Podcast: Futures of Entertainment 2: “Fan Labor”

There is growing anxiety about the way labor is compensated in Web 2.0. The accepted model—trading content in exchange for connectivity or experience—is starting to strain, particularly as the commodity culture of user-generated content confronts the gift economy which has long characterized the participatory fan cultures of the web. The incentives which work to encourage participation in some spaces are alienating other groups and many are wondering what kinds of revenue sharing should or could exist when companies turn a profit based on the unpaid labor of their consumers. What do we know now about the “architecture of participation” (to borrow Kevin O’Reilly’s formulation) that we didn’t know a year ago? What have been the classic mistakes which Web 2.0 companies have made in their interactions with their customers? What do we gain by applying a theory of labor to think about the invisible work performed by fans and other consumers within the new media economy?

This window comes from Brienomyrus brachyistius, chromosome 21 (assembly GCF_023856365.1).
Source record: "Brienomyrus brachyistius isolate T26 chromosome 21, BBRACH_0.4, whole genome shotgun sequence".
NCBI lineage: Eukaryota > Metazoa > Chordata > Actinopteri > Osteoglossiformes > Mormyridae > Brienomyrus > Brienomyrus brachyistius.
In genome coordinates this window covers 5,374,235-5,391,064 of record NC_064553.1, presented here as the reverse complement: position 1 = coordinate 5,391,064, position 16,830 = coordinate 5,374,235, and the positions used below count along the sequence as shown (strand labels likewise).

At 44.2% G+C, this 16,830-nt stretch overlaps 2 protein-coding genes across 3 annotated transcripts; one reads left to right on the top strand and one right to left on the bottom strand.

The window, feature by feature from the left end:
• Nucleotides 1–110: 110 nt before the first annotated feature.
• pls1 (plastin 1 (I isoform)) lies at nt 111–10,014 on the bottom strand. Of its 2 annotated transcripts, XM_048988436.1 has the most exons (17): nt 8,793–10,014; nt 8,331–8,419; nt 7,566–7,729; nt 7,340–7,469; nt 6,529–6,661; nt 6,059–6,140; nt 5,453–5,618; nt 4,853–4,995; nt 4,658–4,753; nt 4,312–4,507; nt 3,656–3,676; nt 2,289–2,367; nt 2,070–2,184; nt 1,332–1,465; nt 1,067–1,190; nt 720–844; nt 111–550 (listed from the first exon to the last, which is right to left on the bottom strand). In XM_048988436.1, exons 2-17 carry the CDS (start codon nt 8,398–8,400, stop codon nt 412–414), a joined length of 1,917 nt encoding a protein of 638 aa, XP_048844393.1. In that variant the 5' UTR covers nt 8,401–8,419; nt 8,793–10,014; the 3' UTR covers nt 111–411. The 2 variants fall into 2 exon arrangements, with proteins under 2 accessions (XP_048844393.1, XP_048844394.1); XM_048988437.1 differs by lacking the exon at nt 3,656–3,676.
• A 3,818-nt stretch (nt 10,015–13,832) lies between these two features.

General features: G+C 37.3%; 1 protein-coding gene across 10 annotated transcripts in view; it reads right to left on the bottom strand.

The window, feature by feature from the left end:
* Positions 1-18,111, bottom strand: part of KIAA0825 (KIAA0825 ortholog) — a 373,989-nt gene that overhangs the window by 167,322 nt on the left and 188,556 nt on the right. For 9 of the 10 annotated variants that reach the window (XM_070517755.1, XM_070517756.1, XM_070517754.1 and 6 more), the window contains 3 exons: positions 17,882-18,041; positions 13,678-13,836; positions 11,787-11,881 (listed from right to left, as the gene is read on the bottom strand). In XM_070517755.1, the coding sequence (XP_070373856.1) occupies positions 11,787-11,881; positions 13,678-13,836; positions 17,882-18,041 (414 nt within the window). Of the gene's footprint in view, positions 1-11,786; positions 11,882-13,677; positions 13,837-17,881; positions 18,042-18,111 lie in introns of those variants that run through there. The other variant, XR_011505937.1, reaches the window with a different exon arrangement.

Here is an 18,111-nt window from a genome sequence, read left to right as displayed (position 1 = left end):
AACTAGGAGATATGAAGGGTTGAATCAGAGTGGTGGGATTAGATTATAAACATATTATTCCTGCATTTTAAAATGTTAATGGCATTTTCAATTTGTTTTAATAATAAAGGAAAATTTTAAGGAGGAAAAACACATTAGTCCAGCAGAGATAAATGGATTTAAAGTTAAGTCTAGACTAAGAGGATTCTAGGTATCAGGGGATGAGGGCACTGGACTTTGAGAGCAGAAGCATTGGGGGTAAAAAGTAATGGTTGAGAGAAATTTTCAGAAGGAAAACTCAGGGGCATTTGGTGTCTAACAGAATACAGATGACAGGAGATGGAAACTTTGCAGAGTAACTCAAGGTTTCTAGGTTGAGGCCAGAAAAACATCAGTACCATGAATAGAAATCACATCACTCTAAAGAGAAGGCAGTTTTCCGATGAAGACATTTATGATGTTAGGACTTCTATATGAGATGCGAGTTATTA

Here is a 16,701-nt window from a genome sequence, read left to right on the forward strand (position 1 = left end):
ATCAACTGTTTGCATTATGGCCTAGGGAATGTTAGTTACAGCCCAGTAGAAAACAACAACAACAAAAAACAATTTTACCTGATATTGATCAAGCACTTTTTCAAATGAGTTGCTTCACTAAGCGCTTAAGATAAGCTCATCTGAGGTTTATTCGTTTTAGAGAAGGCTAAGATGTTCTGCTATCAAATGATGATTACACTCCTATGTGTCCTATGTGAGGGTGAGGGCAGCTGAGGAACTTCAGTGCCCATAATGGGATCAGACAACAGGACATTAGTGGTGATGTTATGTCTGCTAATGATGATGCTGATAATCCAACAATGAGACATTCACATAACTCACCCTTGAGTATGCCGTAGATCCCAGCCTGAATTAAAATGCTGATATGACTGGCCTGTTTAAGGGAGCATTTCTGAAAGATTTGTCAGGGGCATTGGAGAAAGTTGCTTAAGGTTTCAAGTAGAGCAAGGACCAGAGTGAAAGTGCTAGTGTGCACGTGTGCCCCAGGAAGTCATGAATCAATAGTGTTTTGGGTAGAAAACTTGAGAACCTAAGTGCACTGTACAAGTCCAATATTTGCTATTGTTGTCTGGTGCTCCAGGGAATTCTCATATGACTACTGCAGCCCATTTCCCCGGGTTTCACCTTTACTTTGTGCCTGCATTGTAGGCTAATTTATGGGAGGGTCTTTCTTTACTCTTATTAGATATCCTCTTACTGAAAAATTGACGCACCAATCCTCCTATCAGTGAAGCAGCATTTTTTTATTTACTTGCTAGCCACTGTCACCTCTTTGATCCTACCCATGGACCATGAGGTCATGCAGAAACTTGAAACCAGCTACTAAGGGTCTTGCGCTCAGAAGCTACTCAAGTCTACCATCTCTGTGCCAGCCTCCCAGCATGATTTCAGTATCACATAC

Panelists: Mark Deuze, Indiana University; Catherine Tosenberger, University of Florida; Jordan Greenhall, DivX; Elizabeth Osder, Buzznet; Raph Koster, Areae

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Comparative Media Studies/Writing

MIT Comparative Media Studies/Writing offers an innovative academic program that applies critical analysis, collaborative research, and design across a variety of media arts, forms, and practices.

 
 

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